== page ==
The D-pad reasonably good; a little slushy at times (most notable during New Super Mario Bros. U), but better than competing platforms.
Love: The motion control is the most impressive we’ve seen on a console. It fixes all the issues we’ve had in the past and never seems to lose its place in space.
Hate: The buttons and sticks feel cheaper than they should, given how nice most Nintendo hardware tends to be on that front.
The Wii U GamePad Touchscreen
It’s the screen, however, that is the draw for many people. This 6.2” 854×480 LCD display makes playing your HD games a genuine option if the TV’s in use. The colour parity seems a little on the muted side, but the stereo (in fact, simulated surround) sound is fantastic and the headphone jack appreciated. The front camera is tantalizing – though untested at this point.
While the touchscreen only supports one point of contact at a time, I tend to think this matters a very little. You’re given two thumbsticks, plenty of buttons and world-class motion control. There’s no need to add more touch implementation. Not to be an apologist, but I’d rather take a larger battery over that feature any day of the week.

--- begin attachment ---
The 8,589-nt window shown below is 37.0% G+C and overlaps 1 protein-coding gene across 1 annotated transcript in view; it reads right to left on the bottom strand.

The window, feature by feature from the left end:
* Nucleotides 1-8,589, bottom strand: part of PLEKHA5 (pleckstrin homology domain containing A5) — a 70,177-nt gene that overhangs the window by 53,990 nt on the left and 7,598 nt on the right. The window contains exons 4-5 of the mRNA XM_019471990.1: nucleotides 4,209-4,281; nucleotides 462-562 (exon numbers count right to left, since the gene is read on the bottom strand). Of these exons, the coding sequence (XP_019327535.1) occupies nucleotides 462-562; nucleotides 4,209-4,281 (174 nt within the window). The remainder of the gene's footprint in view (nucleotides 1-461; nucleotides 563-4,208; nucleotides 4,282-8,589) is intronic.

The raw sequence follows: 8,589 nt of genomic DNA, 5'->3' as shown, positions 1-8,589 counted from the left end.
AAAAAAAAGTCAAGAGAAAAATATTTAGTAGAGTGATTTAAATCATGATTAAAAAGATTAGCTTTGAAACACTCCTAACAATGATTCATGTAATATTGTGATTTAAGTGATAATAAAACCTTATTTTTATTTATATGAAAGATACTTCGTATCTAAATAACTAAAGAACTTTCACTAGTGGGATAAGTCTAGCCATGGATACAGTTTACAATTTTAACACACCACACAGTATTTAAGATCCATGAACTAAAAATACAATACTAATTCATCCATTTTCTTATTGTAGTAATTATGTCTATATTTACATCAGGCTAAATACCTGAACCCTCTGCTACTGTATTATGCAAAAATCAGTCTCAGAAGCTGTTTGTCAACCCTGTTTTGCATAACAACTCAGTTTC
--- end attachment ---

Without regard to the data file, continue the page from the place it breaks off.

Indeed, the battery life is a dagger in the back of the Wii U’s GamePad. It’s a real problem when the thing caps out at between two and three hours of play time. Thing is, you can’t plug it into your console to charge, either – you need to have your wall adapter handy. That severely hampers your options if you’re not within reach of the cable.
Love: The sharp, bright display and good contrast make playing an HD game on your controller a viable option.
Hate: That battery life smacks of “future upgrade”. Honestly, it’s a poorly considered decision to trim costs in an area so vital to your system’s core values.
The Wii U is an easy system to sell—to the right kind of player.
Despite Nintendo’s insistence that it wants to garner favour from the ‘expert’ (read: hardcore) gaming community, the platform is still hiding more that it’s showing in areas that matter to that audience. For these players (who are probably eyeing off the Pro Controller as the only option for their needs), the Wii U is still a matter of wait-and-see. We wouldn’t blame them.
For Nintendo fans, casual players and people looking for something different, this is a no-brainer. Nintendo have always and will always continue to forge their own path; sometimes uncomfortable, sometimes downright baffling – but uniquely theirs. The Wii U is testament to this philosophy –and it makes no apologies for it. These kinds of fans will get the most out of the Wii U’s first 6 months – so sweep it up and we’ll see you in Nintendo Land.